Almost all of the Austrian federal states try to answer the decline of the solar industry by increasing their subsidies. In January 2013, Salzburg doubled the grants for the first 6 m2 of collector area from EUR 100 to 200 per m², increasing the subsidy share for hot water systems to 30 %. Vorarlberg has increased the maximum to EUR 3,500, upping subsidies to 30 % for a 15 m² system. Tirol has dropped its income limit for solar subsidies. Only Burgenland has reduced its incentives. So far, the increase in incentives has not shown the results the states had hoped for. According to first estimations by Austria Solar members, the sales in the first quarter of 2013 will be considerably lower than in 2012. Even though this can be partly blamed on bad weather, it would mean the fourth year of decreasing sales in a row.

The remaining competition seems to contribute to sinking market prices in Austria, but specific data is hard to obtain. Some players have accused others of dumping prices, which would drive smaller companies into insolvency. Others call it the “end of the high price era”.

An example of price competition is Tisun, a major collector manufacturer. Instead of lowering prices, Tisun offers its customers an additional service: Every installer in Germany can get a free installation of Tisun collectors throughout 2013, plus an extended warranty. The company states two reasons for the hidden discount. One is that giving out perks instead of direct rebates will avoid compromising quality. The other is that according to Tisun, many installers could very well sell solar collectors, but do not have the time or motivation to install the collectors themselves. Germany is Tisun’s main market and also important to many other Austrian collector manufacturers. Jennifer Bertsch from Tisun’s Marketing Department says that if the German model works well, it might also be an option for other countries, such as Austria.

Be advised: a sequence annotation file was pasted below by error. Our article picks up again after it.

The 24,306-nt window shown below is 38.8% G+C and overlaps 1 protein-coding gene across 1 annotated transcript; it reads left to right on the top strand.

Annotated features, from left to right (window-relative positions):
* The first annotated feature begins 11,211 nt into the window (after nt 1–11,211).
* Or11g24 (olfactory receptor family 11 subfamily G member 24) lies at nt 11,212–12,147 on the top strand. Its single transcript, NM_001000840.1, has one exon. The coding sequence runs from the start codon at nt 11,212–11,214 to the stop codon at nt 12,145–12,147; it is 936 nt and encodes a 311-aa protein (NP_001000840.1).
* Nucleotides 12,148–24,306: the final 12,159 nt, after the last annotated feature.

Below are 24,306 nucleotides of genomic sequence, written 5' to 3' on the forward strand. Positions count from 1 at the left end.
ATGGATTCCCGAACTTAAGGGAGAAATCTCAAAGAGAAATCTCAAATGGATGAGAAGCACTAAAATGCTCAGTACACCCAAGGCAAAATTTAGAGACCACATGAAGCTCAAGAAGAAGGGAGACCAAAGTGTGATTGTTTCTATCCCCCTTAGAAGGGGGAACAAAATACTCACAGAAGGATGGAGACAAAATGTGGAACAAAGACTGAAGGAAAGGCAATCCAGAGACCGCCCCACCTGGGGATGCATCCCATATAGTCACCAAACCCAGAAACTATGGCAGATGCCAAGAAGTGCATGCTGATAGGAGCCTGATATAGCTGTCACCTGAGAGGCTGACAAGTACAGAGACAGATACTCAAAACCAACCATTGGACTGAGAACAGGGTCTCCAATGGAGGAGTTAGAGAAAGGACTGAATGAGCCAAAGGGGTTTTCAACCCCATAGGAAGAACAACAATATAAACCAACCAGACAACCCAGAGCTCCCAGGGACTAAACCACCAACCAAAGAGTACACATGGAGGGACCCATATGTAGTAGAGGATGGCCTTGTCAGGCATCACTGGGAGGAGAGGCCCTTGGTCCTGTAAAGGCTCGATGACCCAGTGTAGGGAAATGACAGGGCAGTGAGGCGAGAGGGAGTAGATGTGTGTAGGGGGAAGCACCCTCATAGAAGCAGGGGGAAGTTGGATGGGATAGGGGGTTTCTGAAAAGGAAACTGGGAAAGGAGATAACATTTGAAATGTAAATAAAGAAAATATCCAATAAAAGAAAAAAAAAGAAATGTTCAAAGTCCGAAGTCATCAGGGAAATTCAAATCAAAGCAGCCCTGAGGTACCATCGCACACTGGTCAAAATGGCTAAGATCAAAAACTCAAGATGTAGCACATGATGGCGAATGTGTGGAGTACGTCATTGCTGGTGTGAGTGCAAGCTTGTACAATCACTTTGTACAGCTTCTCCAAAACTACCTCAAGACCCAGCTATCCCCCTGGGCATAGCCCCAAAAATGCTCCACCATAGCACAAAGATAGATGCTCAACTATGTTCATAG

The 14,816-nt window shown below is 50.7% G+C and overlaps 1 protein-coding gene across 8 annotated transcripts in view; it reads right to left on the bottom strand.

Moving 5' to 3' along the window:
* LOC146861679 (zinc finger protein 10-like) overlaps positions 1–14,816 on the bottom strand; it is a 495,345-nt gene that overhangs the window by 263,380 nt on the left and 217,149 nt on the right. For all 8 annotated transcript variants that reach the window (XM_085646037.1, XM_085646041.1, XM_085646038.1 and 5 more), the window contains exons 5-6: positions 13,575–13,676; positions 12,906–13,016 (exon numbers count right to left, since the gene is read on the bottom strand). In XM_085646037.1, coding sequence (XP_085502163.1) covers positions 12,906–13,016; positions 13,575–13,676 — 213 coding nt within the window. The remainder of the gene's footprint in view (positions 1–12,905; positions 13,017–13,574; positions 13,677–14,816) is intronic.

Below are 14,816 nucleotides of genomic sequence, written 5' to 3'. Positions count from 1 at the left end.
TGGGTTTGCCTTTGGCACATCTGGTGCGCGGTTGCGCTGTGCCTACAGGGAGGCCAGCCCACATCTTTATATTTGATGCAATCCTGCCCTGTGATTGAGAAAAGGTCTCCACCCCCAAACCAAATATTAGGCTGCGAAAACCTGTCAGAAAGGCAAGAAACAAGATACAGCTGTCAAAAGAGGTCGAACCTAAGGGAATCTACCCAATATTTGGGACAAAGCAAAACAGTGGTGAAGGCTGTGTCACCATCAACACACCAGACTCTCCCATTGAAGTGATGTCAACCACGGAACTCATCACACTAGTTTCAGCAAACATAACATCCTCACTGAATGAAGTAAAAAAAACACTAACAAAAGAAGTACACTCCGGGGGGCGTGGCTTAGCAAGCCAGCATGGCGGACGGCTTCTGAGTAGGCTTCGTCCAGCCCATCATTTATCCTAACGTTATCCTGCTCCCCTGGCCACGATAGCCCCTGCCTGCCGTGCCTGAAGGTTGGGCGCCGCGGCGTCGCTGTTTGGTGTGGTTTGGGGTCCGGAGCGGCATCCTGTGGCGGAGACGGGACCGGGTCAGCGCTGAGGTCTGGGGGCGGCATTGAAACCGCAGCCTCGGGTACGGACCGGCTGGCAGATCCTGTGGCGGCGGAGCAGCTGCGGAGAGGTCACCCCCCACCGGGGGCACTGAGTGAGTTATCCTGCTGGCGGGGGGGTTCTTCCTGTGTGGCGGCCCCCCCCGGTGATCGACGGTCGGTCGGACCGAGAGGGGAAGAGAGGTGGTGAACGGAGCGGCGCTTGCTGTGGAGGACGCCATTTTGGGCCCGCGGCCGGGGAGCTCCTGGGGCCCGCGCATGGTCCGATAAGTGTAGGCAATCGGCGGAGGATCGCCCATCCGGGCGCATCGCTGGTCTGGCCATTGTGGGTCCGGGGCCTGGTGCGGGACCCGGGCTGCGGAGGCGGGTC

Despite the harsh market conditions for standard and retrofit systems, there seem to be niches in which solar companies can survive. Company Siko Solar gained a 5 % plus in 2012 compared to the previous year, according to the company’s own data. Even the first quarter of 2013 has seen a small plus, says Managing Director Arthur Sief – not only for the company’s average, including PV and heat pumps, but also specifically for the solar thermal business. According to Sief, the company relies to a great extent on system kits, such as the Kombibox, and on collaborations with architects.

This is very much in line with the statistics provided by Austria Solar: Whereas the retrofit market suffered, the market for new buildings and renovations, for which housing assistance is available, increased by 50 % in 2010 compared to 2009. Assuming that the Austria Solar sales data represents 80 % of the market, there was a total of 231,000 m² of collectors sold in Austria in 2011. The 2012 data shows it close to 200,000 m².

More information:
Austria Solar:
Geo-Tec insolvency (in German only):
Ökotech (website in German only):
ESC (website in German and English):

Eva Augsten

Eva Augsten is a German freelance journalist specialised in renewable energies.